It’s also important to acknowledge that, even just a few years prior, few if any collectors were looking at vintage Audemars Piguet, therefore the prices represented relatively good value for money. In fact, it felt like collectors were consciously avoiding the genre. “Why aren’t these octagonal?”; “Will they even retain any value?”; “Where are the blue dials?”. The aura of understatement that permeated these watches really drew me in, and that in turn led me to all sorts of interested in-period discoveries: star wheels, shape cases, unconventional time displays…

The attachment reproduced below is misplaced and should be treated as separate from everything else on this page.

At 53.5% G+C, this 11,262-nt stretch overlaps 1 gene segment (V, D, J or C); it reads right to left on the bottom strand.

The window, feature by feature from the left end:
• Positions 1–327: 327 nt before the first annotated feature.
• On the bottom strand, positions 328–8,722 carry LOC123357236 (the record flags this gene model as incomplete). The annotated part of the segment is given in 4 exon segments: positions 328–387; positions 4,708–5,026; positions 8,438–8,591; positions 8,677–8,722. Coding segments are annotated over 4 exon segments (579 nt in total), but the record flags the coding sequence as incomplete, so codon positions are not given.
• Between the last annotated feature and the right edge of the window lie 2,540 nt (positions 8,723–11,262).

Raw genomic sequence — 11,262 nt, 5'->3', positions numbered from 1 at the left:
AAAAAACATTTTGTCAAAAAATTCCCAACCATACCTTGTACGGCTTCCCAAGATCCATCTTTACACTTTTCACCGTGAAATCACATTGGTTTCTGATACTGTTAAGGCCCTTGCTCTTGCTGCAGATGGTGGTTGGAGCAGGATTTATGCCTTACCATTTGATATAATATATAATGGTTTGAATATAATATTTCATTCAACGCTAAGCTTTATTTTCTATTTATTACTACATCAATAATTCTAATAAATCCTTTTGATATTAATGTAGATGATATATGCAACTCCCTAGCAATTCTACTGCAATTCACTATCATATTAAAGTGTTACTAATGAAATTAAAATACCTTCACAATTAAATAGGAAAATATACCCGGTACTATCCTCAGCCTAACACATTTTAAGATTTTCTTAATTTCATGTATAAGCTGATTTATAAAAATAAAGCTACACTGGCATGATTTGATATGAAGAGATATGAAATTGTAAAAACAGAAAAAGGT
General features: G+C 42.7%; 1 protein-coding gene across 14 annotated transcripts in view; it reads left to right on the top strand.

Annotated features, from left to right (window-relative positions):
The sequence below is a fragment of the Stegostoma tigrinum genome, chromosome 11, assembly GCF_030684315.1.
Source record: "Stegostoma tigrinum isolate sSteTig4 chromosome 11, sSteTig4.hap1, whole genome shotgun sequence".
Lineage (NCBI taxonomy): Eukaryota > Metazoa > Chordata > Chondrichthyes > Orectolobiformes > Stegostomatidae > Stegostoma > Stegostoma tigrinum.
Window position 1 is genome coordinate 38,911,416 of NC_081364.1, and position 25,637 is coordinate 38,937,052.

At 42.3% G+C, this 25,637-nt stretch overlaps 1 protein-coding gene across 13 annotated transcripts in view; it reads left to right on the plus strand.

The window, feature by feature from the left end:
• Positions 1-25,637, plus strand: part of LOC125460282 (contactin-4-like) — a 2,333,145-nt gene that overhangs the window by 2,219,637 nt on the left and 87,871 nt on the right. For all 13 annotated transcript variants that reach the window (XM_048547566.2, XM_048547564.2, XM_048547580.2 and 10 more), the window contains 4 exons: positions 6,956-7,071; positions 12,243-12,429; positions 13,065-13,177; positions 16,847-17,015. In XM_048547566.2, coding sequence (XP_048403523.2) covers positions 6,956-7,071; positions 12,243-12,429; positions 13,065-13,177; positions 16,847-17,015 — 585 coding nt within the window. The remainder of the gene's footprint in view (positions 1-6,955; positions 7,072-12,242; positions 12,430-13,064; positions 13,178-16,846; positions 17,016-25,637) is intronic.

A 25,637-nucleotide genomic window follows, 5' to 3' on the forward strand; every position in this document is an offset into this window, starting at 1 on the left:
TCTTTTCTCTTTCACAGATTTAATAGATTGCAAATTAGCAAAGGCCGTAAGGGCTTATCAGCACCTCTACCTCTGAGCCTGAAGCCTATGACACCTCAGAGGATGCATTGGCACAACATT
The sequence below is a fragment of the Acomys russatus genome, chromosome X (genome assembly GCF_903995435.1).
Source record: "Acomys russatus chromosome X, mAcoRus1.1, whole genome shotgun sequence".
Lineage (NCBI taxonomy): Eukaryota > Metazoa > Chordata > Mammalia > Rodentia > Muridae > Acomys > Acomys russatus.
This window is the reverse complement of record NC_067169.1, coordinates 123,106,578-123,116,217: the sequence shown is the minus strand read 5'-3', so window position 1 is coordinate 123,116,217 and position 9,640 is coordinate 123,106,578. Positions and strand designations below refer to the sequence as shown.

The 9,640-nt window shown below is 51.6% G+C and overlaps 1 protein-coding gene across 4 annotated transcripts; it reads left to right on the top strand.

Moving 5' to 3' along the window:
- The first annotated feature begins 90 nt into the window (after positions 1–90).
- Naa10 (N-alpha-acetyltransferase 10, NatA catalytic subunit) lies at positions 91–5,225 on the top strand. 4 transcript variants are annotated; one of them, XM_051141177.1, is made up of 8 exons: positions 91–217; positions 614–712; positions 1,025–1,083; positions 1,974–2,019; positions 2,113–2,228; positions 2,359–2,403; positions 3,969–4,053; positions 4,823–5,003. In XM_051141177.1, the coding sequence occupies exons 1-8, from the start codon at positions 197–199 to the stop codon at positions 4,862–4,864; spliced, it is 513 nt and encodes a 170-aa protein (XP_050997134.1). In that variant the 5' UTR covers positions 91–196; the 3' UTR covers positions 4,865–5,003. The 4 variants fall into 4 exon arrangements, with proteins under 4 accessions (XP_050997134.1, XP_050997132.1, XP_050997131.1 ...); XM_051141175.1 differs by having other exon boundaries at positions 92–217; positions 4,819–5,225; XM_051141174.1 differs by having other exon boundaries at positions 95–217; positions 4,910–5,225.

Did the fact that other people were so dismissive of this style encourage your interest at all?
In a way, yes, but not so much out of the desire to appear controversial or different. It was because during the nascent years of my collecting, resources were most definitely not unlimited [laughs]. There are things in watch collecting that are a given: if, for example, everybody is looking into a single reference or model, that widespread interest is going to be reflected in the watch’s price.
So, if anything, it was the pursuit for value that originally drew me to vintage Audemars Piguet. I never had any grand designs about making it my ‘niche’. I simply thought: “Wow, a perpetual calendar from one of the most prestigious brands, with the same movement that is still in use today. And they didn’t even make that many of them!”